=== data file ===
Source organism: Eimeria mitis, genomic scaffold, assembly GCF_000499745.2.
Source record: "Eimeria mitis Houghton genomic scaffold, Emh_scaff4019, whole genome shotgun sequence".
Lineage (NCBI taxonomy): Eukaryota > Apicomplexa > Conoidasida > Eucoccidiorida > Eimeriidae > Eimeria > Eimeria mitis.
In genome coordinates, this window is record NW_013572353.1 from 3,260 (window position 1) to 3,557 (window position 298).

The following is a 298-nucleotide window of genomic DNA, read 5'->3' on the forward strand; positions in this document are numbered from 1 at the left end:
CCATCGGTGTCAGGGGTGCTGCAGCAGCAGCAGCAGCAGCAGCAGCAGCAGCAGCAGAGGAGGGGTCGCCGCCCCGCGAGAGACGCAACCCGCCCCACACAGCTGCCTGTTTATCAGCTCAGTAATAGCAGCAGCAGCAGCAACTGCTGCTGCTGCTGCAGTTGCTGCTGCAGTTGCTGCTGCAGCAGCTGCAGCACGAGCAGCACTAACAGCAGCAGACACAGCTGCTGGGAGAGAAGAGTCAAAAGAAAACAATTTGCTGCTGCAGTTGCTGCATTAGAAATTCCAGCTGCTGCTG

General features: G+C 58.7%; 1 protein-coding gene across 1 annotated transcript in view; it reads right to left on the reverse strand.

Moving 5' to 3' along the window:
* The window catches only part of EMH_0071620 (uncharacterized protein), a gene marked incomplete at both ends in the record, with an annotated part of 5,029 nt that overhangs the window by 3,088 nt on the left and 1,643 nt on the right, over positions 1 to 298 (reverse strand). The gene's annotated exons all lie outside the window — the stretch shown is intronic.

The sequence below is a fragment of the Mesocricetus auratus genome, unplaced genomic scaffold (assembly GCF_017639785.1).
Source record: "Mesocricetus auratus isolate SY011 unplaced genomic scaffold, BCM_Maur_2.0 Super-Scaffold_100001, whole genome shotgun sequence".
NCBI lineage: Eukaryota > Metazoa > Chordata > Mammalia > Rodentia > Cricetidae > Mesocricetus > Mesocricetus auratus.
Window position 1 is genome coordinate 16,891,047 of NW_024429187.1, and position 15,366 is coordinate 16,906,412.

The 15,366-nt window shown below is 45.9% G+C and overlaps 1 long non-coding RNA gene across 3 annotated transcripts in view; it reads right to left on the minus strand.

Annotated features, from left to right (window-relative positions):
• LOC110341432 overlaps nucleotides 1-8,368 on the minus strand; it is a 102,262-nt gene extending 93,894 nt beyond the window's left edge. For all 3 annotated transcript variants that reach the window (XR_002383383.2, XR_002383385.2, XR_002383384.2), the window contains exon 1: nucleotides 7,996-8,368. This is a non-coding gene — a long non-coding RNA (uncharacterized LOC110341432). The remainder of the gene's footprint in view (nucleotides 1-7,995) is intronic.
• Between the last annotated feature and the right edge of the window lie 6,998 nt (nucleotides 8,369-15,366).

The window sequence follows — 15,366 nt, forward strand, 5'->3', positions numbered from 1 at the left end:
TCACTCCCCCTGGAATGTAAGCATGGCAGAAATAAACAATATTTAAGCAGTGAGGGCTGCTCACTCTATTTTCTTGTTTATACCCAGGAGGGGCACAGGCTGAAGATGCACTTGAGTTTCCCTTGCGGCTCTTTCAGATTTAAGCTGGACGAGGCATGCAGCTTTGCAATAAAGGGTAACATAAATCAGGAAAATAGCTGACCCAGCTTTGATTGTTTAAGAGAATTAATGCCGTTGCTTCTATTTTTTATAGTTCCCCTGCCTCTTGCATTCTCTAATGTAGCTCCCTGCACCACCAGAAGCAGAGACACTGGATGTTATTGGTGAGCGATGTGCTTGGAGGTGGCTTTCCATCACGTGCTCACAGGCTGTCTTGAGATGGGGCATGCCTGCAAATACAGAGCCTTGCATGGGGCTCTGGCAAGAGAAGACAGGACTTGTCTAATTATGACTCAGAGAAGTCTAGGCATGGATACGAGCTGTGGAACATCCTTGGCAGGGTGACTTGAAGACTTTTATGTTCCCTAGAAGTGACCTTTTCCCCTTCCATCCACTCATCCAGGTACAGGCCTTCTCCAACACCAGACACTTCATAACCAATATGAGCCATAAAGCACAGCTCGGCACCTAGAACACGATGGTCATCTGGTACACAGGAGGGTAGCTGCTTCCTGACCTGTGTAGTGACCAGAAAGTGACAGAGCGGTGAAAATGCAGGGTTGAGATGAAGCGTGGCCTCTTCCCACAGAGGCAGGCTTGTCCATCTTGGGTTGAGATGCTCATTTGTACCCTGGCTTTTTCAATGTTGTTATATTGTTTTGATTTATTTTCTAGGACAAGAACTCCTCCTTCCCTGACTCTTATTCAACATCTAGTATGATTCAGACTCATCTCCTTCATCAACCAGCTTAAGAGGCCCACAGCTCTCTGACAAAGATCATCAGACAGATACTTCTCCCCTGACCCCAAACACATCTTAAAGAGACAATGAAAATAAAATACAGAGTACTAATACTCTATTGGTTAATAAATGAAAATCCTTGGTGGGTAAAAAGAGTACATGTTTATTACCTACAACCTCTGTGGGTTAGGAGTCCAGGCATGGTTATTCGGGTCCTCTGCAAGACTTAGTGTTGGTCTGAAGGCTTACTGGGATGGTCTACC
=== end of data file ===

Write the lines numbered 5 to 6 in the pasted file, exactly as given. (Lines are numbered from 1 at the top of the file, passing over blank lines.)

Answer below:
The following is a 298-nucleotide window of genomic DNA, read 5'->3' on the forward strand; positions in this document are numbered from 1 at the left end:
CCATCGGTGTCAGGGGTGCTGCAGCAGCAGCAGCAGCAGCAGCAGCAGCAGCAGCAGAGGAGGGGTCGCCGCCCCGCGAGAGACGCAACCCGCCCCACACAGCTGCCTGTTTATCAGCTCAGTAATAGCAGCAGCAGCAGCAACTGCTGCTGCTGCTGCAGTTGCTGCTGCAGTTGCTGCTGCAGCAGCTGCAGCACGAGCAGCACTAACAGCAGCAGACACAGCTGCTGGGAGAGAAGAGTCAAAAGAAAACAATTTGCTGCTGCAGTTGCTGCATTAGAAATTCCAGCTGCTGCTG